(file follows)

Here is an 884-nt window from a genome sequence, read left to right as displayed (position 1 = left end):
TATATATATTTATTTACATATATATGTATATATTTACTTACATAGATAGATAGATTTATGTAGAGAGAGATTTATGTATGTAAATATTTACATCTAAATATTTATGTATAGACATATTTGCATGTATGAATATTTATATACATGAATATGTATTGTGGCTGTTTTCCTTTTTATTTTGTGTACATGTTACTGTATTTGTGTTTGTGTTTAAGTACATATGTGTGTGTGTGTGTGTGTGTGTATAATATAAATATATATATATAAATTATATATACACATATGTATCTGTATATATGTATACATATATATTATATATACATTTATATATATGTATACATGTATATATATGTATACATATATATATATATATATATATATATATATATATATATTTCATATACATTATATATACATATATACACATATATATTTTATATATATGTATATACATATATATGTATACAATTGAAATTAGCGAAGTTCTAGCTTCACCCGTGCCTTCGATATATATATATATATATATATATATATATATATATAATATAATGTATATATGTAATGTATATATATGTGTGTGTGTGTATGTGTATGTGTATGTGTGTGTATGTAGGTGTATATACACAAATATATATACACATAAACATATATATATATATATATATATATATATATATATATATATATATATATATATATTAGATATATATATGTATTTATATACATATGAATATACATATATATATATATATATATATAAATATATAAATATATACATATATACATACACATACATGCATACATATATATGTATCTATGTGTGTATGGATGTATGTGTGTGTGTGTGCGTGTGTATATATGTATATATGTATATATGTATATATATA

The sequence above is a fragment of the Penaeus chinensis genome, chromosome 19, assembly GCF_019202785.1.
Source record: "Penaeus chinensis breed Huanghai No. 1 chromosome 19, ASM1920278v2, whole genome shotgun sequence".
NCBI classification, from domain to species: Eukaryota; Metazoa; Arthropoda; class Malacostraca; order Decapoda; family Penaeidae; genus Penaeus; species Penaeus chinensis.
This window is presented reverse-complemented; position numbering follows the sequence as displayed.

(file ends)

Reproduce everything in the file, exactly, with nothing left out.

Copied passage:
Here is an 884-nt window from a genome sequence, read left to right as displayed (position 1 = left end):
TATATATATTTATTTACATATATATGTATATATTTACTTACATAGATAGATAGATTTATGTAGAGAGAGATTTATGTATGTAAATATTTACATCTAAATATTTATGTATAGACATATTTGCATGTATGAATATTTATATACATGAATATGTATTGTGGCTGTTTTCCTTTTTATTTTGTGTACATGTTACTGTATTTGTGTTTGTGTTTAAGTACATATGTGTGTGTGTGTGTGTGTGTGTATAATATAAATATATATATATAAATTATATATACACATATGTATCTGTATATATGTATACATATATATTATATATACATTTATATATATGTATACATGTATATATATGTATACATATATATATATATATATATATATATATATATATATATTTCATATACATTATATATACATATATACACATATATATTTTATATATATGTATATACATATATATGTATACAATTGAAATTAGCGAAGTTCTAGCTTCACCCGTGCCTTCGATATATATATATATATATATATATATATATATATATAATATAATGTATATATGTAATGTATATATATGTGTGTGTGTGTATGTGTATGTGTATGTGTGTGTATGTAGGTGTATATACACAAATATATATACACATAAACATATATATATATATATATATATATATATATATATATATATATATATATATATATTAGATATATATATGTATTTATATACATATGAATATACATATATATATATATATATATATAAATATATAAATATATACATATATACATACACATACATGCATACATATATATGTATCTATGTGTGTATGGATGTATGTGTGTGTGTGTGCGTGTGTATATATGTATATATGTATATATGTATATATATA

The sequence above is a fragment of the Penaeus chinensis genome, chromosome 19, assembly GCF_019202785.1.
Source record: "Penaeus chinensis breed Huanghai No. 1 chromosome 19, ASM1920278v2, whole genome shotgun sequence".
NCBI classification, from domain to species: Eukaryota; Metazoa; Arthropoda; class Malacostraca; order Decapoda; family Penaeidae; genus Penaeus; species Penaeus chinensis.
This window is presented reverse-complemented; position numbering follows the sequence as displayed.